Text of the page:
When Bloody Roar 3 hit the PlayStation 2 earlier this year, it benefited from the fact that it was one of the only 3D fighters available for the system. Developer Hudson looks to repeat that timing with the latest entry in the Bloody Roar series, Bloody Roar Primal Fury, for Nintendo's GameCube. Outside of Super Smash Bros., the game will find no competition in the fighting genre for some time, since Soul Calibur 2 is not due for a while. Despite the lack of competition, Hudson has opted not to coast and do a straight port of BR3 for the GameCube. Bloody Roar Primal Fury will instead feature an overhauled graphics engine, tweaked gameplay, new characters, new stages, and extra gameplay modes. We recently checked out a preview build of the game and found that it all seemed to be coming together nicely.
The game's premise still focuses on the various "zoanthrope" fighters, humans subjected to a variety of experiments by the Tylon Corporation in order to create warriors that combine human and animal traits. Having brought down the corporation in Bloody Roar 2, the various zoanthropes are trying to go about their lives--although it's always a bit hard to go "civilian" when you can morph into a humanoid animal. This time out there isn't as much emphasis on the game's story. A short intro sequence gives you a rough idea of what's going on, but there isn't a true "story" mode like in Bloody Roar 2. All the characters are participating in a contest put on by King Orion, who is funding research to discover the secret of the zoanthropes' morphing ability. Think of it as a fundraiser with one-on-one fighting action.
If you're familiar with Bloody Roar 3 on the PlayStation 2, you'll notice that Bloody Roar Primal Fury on the GameCube offers several new modes. In addition to the arcade and survival modes found in the PS2 game, you'll also find time attack, team battle, and training mode, which replaces the PS2's practice mode. You'll also find an extra multiplayer mode, versus team battle, in addition to the standard versus. The game is also expected to contain as many, if not more, hidden modes that you'll unlock by playing through the game's various modes.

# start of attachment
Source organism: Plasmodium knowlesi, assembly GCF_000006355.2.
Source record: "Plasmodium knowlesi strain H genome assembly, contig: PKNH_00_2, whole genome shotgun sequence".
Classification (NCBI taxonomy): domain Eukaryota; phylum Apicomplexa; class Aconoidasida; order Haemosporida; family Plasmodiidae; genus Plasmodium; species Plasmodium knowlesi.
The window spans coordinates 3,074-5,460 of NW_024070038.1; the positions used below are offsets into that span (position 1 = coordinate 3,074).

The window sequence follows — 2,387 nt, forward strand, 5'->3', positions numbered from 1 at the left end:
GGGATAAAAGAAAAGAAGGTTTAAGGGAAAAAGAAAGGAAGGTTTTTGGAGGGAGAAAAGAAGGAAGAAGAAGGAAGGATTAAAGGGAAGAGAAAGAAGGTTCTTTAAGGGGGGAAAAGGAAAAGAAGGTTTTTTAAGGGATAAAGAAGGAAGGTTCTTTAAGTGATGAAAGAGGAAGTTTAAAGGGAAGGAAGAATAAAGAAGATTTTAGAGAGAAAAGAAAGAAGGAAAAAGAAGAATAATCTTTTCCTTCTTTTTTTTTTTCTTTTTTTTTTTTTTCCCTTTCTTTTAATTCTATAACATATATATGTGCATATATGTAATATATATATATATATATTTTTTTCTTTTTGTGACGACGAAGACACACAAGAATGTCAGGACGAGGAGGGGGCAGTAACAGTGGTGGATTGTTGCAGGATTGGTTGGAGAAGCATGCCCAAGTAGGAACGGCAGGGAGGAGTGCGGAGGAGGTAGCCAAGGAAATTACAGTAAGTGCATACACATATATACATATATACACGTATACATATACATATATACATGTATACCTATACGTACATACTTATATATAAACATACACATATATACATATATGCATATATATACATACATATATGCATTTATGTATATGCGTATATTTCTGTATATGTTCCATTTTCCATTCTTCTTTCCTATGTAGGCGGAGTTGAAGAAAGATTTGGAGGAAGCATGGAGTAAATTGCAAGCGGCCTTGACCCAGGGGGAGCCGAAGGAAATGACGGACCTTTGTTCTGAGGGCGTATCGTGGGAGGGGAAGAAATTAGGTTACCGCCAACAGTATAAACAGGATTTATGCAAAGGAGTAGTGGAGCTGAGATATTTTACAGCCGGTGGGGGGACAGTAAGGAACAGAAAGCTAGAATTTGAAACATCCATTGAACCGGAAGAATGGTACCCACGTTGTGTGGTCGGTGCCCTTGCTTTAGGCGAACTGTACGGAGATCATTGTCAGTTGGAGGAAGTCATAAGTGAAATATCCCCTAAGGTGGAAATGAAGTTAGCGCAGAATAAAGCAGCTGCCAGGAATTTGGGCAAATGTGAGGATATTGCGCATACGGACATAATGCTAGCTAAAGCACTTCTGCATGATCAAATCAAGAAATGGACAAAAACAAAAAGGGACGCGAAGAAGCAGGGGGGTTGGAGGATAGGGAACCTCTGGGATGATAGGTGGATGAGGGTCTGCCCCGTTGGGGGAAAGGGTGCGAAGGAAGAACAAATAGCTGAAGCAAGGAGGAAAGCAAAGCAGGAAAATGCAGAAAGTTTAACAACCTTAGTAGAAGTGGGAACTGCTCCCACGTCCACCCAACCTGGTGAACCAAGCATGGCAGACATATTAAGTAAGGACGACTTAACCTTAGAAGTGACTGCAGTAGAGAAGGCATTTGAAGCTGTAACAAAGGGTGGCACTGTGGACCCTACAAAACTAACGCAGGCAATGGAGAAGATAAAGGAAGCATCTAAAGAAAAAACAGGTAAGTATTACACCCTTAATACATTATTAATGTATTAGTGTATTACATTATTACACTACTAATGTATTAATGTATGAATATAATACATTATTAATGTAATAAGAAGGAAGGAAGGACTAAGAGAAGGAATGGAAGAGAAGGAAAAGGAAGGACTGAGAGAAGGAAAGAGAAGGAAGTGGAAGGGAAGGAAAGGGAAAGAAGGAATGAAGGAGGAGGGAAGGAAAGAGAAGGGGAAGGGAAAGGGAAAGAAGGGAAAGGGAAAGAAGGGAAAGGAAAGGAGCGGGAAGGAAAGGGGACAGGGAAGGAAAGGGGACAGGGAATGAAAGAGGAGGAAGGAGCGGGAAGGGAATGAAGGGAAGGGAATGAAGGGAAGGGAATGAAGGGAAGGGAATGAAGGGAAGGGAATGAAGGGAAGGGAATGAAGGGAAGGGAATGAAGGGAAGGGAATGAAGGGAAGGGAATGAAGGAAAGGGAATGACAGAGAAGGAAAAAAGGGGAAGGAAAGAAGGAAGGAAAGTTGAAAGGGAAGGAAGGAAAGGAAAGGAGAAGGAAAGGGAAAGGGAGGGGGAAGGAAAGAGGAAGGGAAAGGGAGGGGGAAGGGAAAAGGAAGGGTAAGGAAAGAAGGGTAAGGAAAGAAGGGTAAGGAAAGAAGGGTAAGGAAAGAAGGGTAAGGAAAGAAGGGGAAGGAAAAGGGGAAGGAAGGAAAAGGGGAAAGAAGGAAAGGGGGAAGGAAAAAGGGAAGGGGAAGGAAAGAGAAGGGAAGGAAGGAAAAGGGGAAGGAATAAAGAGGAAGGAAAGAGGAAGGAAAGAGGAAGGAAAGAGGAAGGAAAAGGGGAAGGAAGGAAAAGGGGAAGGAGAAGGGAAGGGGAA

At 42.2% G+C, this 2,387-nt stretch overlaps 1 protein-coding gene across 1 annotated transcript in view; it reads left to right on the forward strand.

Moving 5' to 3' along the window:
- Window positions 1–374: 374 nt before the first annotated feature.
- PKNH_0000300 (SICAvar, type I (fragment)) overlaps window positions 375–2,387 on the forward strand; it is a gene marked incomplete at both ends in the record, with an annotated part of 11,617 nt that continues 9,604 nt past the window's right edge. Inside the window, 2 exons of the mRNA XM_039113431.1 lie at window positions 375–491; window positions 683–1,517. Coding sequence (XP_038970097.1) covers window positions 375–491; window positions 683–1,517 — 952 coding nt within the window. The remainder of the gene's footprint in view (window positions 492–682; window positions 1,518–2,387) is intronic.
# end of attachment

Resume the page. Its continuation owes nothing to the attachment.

You'll find the same mix of old and new in BRPF's roster and stages. In addition to the 12 default characters you start out with and the two secret characters, you'll also find two original characters, Chronos the bird and Ganesha the elephant. Chronos has the dubious "bonus" of being able to morph into a penguin-like form in addition to being able to morph into his phoenix form. Each character will have two new original outfits for the game as well. You'll find fewer familiar sights in the game's stages, because only three are from BR3. The aircraft carrier, the building rooftop, and the back alley return, although they have been remodeled--the back alley stage also features a collapsible floor. The other six backgrounds--a Chinese temple, an aquarium, a freeway at night, an Indian palace, a laboratory, and a Japanese castle--are new.
The core gameplay in Bloody Roar Primal Fury has been brought over from BR3 with a bit of refinement and a new twist. The characters have the same move sets and handle the same way. The default control scheme works fairly well on the GameCube controller. The analog stick or D-pad moves your character, B punches, A kicks, Y blocks and throws when used in conjunction with a direction, X triggers your beast transformation, and Z triggers your hyperbeast mode. Finally, you'll maneuver around the ring with the L and R triggers. The hyperbeast mode, available to you only when your beast meter is fully charged, can now be activated at any time during a match. The catch to the new freedom is that each hyperbeast transformation costs you a portion of your health, which keeps the move from being abused in battle.
Graphically Bloody Roar Primal Fury offers a solid visual boost from the PS2 game. All characters and returning stages have been remodeled to take advantage of the GameCube hardware. The characters sport a high amount of detail and clarity that is a cut above what was seen on the PS2. The various stages are equally impressive, providing a solid showcase for the GameCube's texturing power. Bricks, asphalt, concrete, and metal surfaces all sport crisp, clean detail. Lighting is also well done, offering a range of effects from the subtle lighting in the Japanese temple to the dramatic lighting in the laboratory. While there were a few frame rate hitches in the preview build we played, the game was running at a near constant 60 frames per second, which kept the action smooth. The game isn't shipping until February, so there should still be time for the frame rate to be locked at 60 by release.
So far the game is coming along fine, and the various extras and gameplay tweaks give the game a slightly more polished feel overall. Given that the GameCube software library is a bit thin on 3D fighters, Bloody Roar Primal Fury should benefit from good timing as Bloody Roar 3 did. Look for it this March.